Newly Sworn-In Justice Barrett Faces A Motion To Recuse Herself In Election Case

Oct 28, 2020
Originally published on October 28, 2020 9:21 pm

Updated at 12:26 p.m. ET

Amy Coney Barrett became the 115th Supreme Court justice Tuesday when Chief Justice John Roberts administered the judicial oath of office in a private ceremony at the court. Barrett immediately was faced with an unusual motion seeking her recusal in an election procedures case currently pending before the court from Pennsylvania.

The motion to recuse was filed by the Luzerne County Board of Elections in an 11th-hour case brought by the Republican Party and Republican state legislators. Citing federal ethics laws that require a judge to recuse herself if her impartiality might reasonably be questioned, the elections board contends that the nomination and confirmation of a Supreme Court justice right before a presidential election is not only "unprecedented," but "even more troubling" is President Trump's own statements linking Barrett's nomination "directly to ... his own current re-election," should the results of the election be challenged in court.

In an indication of what a red-hot controversy this is, the county board rescinded the motion after an emotional debate Tuesday by the county council. But it is likely that similar motions will be filed in future cases.

The motion to recuse came on a hectic day for Barrett when the last chip fell into place for her ascension to the high court — Roberts administering the judicial oath.

All of the other members of the court attended the private ceremony, except for Justice Stephen Breyer, who listened in by phone from his home in Massachusetts. Also present were retired Justice Anthony Kennedy and Barrett's husband, Jesse, but not their children. All wore masks, according to the court's press office, and Barrett used the family Bible for the occasion.

The recusal question added yet another question before Barrett, who is now ensconced in her new chambers, the very chambers previously occupied by the late Justice Ruth Bader Ginsburg.

It arises in an effort by Pennsylvania state Republicans to get a second bite at the apple in an election case decided by the court last week by a tie vote. The issue last week: whether to allow absentee ballots to be counted up to three days after the election, as long as the ballots were postmarked by election day. Chief Justice Roberts sided with the court's three liberals in the case based on his view that in a situation like this, close to the election, state courts should be able to interpret state law. The court's other conservatives wanted to block the state court ruling, but a tie vote means the state court ruling remains in place.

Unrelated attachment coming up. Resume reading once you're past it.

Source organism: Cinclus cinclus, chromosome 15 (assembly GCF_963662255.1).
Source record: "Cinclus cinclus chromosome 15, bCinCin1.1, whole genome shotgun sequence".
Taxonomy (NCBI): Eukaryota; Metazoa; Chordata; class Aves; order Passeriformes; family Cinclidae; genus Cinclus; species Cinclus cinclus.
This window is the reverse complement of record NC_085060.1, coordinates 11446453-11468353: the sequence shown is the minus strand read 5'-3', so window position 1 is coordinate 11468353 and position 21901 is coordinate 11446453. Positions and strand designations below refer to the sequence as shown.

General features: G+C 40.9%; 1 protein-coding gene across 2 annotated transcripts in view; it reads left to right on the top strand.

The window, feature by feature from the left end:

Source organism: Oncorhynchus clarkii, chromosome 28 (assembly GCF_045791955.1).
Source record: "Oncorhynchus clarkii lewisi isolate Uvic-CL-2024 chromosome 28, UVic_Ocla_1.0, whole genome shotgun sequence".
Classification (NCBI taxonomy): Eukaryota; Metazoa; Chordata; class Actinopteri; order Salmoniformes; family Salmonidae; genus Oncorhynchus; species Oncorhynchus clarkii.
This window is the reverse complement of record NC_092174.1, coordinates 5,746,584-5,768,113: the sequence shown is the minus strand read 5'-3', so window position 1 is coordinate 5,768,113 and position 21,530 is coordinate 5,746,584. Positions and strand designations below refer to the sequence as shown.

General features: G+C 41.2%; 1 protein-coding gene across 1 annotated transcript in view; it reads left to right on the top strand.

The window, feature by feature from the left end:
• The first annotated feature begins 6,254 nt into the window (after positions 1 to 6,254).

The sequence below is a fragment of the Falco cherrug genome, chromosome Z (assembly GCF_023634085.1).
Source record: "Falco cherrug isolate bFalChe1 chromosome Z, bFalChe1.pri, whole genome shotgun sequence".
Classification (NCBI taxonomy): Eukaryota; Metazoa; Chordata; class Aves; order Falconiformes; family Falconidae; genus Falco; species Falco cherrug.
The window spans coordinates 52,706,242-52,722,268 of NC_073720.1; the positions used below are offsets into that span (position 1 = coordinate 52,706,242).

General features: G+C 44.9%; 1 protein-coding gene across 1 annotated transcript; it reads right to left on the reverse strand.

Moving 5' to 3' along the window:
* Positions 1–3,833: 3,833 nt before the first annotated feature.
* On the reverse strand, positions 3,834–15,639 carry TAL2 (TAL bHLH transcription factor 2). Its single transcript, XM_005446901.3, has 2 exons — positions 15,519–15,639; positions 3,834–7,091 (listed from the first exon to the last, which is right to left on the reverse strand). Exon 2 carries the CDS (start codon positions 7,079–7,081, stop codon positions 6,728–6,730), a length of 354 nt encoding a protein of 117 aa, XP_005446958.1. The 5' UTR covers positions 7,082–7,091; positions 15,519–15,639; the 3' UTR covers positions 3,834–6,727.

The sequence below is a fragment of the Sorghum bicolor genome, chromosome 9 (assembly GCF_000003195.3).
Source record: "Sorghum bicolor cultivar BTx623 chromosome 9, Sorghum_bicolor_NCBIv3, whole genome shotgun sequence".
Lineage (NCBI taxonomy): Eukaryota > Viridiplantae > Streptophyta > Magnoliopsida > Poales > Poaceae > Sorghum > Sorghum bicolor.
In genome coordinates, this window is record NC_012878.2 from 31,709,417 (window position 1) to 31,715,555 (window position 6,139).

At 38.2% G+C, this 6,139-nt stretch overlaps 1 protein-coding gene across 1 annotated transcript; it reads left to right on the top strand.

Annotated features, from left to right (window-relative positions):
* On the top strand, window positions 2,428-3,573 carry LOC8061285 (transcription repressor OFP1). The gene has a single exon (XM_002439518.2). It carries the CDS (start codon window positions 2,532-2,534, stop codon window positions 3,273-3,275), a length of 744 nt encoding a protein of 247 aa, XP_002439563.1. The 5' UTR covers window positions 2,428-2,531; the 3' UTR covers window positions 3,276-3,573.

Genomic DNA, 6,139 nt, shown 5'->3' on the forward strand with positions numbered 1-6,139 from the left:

Once Barrett's nomination was reported to the Senate floor last Friday, however, the Pennsylvania Republican Party went back to the Supreme Court seeking for a second time to block the state court ruling, but using a new legal maneuver. And it is that case that Barrett, now officially a sitting justice, could participate in unless she recuses herself.

Ultimately, when dealing with recusals at the U.S. Supreme Court, each justice decides for himself or herself whether to recuse from a case. Most recusals involve a justice's financial interest in a case — for instance, if a case involves a company or a subsidiary in which the justice owns stock, or a case involving a relative, or if a justice or a relative of the justice has been involved in the actual case before the court. And on rare occasion, a justice may recuse if he or she has made extrajudicial comments about one of the parties involved in the case.

But as Case Western Reserve law professor Jonathan Adler observes, "as odd as it may seem, federal judges are under no obligation to recuse in cases involving a prior benefactor, and there is no precedent for judges or justices recusing because the case implicates the interests of the president who nominated them."

Technically, Supreme Court justices are not bound by the code of conduct in federal law, but they do try to abide by those rules. And as Adler, a conservative scholar, wrote this week, based on these criteria, Barrett may not be required to recuse. And yet, as he observed, there is another ground for recusal, namely, when a justice's "impartiality might reasonably be questioned." That, he suggests, may be why it would be "prudent" for Barrett to recuse. As he put it in a piece written for the Volokh Conspiracy blog:

"Trump's own norm-breaking behavior may justify a departure from the traditional norms of recusal. His repeated comments about the role of courts in the election—and the Supreme Court and his nominee in particular—are [so] high-profile that they might create the sort of appearance problem that the recusal rules are designed to address. Simple prudence may counsel recusal in a special case like this. After all, we've never had a justice confirmed in the midst of an election before."

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